Medicaid extensions for new moms on the rise, may go beyond
States across the country are making it easier for new moms to get Medicaid up to a year after giving birth, when depression and other health problems can develop.
But tight government budgets and the program’s low compensation may ultimately limit that push or make it harder for women with extended coverage to find doctors.
“A lot has changed since the pandemic,” said Venessa Aiken, a young mom from Orlando, Florida. “Many places no longer accept Medicaid, and if they do, you have to wait about two months before they can see you.”
Many women enroll in the government-funded Medicaid health insurance program when they become pregnant because the corresponding income level is higher than that of non-pregnant women. The federal government requires states to maintain this coverage for 60 days after the birth or after the baby is born. After that, moms in many states lose insurance, unless their income level is extremely low.
As of spring, 23 states and Washington, DC have said they will extend this coverage for a full year after delivery. Several other states are planning to do so.
These extensions will begin helping people after the federal government’s COVID-19 public health emergency ends, as states are required to retain patients registered during the emergency. Currently, it will last at least until the beginning of next year.
The desire to expand coverage has embraced both conservative and liberal-minded states. It is also endorsed by the administration of President Joe Biden as a way to improve equity: postpartum mortality rates can be much higher among blacks and American Indians or Alaska Natives.
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“There is no reason we should stop until we have (covered) every single mother and child,” Health and Human Services Secretary Xavier Becerra told The Associated Press. “Why don’t you give your new mom and newborn a year of peace of mind?”
Medicaid, funded by the state and federal government, covers prenatal doctor visits for moms and about 42% of births in the US.
The coverage took some of the stress off Maureen Foreman, who said she was already worried about her pregnancy when she gave birth to her son last year.
“It was very nice not to worry,” said the 41-year-old resident of Bloomington, Indiana. “I just knew it would all be covered. I want other pregnant women to have the same experience.”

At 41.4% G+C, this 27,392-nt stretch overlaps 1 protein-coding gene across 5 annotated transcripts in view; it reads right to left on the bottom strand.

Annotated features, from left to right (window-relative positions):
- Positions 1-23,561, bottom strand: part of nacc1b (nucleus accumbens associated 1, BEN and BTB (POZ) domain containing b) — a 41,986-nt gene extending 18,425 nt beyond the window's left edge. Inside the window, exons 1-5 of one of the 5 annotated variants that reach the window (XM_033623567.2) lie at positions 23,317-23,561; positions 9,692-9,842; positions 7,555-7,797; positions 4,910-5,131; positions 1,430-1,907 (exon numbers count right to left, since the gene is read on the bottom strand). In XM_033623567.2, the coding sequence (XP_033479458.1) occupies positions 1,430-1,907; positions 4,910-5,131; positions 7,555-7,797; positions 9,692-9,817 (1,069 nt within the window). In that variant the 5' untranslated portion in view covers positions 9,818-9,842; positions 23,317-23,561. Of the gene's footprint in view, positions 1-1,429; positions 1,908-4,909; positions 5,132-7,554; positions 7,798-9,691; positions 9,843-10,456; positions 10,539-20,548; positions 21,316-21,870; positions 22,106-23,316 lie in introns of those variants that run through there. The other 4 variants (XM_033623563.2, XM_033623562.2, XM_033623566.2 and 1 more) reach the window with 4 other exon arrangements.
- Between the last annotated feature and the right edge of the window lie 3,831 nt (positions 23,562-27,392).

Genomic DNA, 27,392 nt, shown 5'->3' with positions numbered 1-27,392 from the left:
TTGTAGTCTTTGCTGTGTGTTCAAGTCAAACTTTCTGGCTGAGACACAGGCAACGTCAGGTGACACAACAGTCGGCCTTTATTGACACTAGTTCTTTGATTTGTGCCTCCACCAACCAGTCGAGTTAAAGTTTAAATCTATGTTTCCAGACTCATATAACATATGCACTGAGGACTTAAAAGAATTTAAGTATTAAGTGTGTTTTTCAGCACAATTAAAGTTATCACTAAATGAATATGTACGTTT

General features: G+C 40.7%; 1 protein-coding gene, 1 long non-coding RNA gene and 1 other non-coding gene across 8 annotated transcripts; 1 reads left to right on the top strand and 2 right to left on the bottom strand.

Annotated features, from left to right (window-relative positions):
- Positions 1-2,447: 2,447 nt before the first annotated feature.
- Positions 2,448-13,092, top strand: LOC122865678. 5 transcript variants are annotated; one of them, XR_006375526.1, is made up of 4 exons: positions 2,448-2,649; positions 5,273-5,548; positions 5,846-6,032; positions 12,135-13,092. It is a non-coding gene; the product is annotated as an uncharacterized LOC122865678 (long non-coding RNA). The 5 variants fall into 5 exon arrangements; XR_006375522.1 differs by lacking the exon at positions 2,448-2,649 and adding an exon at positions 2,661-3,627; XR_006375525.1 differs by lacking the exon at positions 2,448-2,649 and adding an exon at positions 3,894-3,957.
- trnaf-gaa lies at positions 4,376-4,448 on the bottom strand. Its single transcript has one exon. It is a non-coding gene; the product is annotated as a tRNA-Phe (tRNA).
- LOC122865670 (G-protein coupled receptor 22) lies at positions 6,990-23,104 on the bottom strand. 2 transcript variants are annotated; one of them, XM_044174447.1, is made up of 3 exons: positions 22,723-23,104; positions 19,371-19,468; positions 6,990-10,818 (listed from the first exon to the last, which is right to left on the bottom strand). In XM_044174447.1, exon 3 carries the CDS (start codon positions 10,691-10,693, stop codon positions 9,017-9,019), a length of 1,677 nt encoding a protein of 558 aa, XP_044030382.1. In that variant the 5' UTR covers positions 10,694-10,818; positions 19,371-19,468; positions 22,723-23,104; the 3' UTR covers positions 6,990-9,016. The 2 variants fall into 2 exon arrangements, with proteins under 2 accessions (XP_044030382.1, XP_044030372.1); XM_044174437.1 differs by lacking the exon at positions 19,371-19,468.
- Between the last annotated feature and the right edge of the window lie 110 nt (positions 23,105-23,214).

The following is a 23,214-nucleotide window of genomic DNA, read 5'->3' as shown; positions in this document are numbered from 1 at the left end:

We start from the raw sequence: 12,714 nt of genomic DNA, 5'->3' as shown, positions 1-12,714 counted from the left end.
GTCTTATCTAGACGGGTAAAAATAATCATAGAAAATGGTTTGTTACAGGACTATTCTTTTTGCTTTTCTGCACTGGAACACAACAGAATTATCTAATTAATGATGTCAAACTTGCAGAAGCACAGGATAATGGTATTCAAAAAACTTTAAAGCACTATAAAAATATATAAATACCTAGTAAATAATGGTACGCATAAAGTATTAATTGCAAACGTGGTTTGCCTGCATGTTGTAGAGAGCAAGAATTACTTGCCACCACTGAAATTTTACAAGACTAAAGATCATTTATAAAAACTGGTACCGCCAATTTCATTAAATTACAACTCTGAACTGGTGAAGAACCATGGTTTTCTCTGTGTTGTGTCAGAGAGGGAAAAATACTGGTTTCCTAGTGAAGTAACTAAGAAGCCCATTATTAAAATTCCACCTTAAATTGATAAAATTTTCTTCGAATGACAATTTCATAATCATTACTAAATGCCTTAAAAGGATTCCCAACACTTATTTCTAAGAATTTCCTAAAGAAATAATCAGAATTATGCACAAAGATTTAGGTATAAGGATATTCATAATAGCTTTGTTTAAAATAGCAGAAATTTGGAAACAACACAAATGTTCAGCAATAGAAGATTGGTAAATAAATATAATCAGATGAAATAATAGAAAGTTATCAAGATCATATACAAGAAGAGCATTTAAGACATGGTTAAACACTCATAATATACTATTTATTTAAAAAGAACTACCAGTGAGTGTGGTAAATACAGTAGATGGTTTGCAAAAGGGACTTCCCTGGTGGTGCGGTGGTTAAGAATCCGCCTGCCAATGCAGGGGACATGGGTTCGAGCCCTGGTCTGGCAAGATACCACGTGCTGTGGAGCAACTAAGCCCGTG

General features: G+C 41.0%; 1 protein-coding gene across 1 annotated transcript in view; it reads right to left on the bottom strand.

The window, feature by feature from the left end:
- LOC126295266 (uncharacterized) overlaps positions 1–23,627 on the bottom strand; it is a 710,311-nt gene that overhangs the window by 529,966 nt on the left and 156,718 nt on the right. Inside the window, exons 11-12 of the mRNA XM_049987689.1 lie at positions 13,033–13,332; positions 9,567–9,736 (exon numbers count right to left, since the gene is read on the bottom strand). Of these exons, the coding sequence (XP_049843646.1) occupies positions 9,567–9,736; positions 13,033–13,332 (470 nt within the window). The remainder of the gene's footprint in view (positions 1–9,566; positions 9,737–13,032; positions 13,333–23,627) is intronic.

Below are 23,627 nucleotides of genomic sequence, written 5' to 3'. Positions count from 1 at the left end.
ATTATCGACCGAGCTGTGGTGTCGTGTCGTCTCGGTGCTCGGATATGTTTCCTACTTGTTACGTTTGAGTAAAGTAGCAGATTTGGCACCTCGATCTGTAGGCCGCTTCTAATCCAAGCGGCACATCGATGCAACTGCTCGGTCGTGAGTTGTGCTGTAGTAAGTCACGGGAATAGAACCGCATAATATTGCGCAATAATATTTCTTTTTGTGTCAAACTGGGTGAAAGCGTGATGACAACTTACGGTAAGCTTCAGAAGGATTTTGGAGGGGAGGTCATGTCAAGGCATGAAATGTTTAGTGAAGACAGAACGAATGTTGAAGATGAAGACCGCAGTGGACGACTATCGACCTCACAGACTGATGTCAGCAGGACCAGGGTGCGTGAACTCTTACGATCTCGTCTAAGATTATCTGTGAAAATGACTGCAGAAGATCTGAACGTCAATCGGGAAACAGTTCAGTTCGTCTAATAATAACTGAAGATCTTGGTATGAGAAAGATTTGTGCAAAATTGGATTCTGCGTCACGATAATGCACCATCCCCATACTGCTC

Medical professionals and researchers say insurance coverage should go well beyond 60 days after the baby is born.
They note that many new mothers need more time to make time for doctor visits while they recover from childbirth and care for their newborn. Some also juggle a return to work while doing this.
The coverage expansion “is consistent with the reality of the postpartum period,” said Usha Ranji of the Kaiser Family Foundation, a nonprofit that researches health issues.
Problems such as postpartum depression may take months to develop, and some mothers may have long-term health problems that require treatment. Some may also need long-term treatment for substance abuse.
Those who have lost insurance may not be able to afford another option, such as private insurance.
Last year, the non-partisan Congressional Budget Office estimated that about 45% of women on Medicaid would be uninsured after the 60-day postpartum period.
While nearly half of the states have expanded coverage, health economist Joe Antos said he thinks others will hesitate to add spending to their budgets.
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Earlier this year, Mississippi lawmakers rejected a bill that would have expanded postnatal insurance in part because of concerns about expanding the program.
The coverage extension, which lasts for five years, is supported in part by funding from the American Plan of Rescue Act of 2021. States will have to pay part of the bill.
If the economy slides into recession, “government enthusiasm for further expansion will also fall as their own budgets tighten,” Antos of the American Enterprise Institute said.
Expanding coverage does not automatically guarantee better care because doctors can be difficult to find.
Jenny Joseph says the idea of trying to get a mental health referral for a Medicaid patient is “ridiculous.” The Florida midwife said patients must first find a doctor who will give this referral, and then find a therapist who takes Medicaid, which is even more difficult.
Joseph is the founder of Commonsense Childbirth, a non-profit organization that operates a birthing facility and clinic in central Florida. She said low Medicaid reimbursement rates and payment difficulties are a problem for health care providers. She said the government program pays her clinic for less than half what a commercial insurance company pays for an antenatal visit. Medicaid reimbursement for postpartum visits is even less, at just $34.
“It’s all about trying to get paid on your claim, and they get denied rather than paid,” she said. “Because of this, healthcare providers are not scheduling postpartum appointments for these mothers.”
Aiken, a newborn mom from Orlando, gave birth to Joseph in downtown in July. She had difficulty getting a call back from her PCP’s office and is worried about getting a referral to a specialist.
“It’s pretty confusing,” she said. “Who do you go to when you don’t have (therapist)?”
Becerra said he knows access to doctors needs to be improved. But he sees the expansion of coverage as a step towards improving the situation.
“Let’s invite people and continue to work to increase the number of qualified helpers who will meet these people,” he said. “But today we have hundreds of thousands of women and babies who can’t even get through the door.”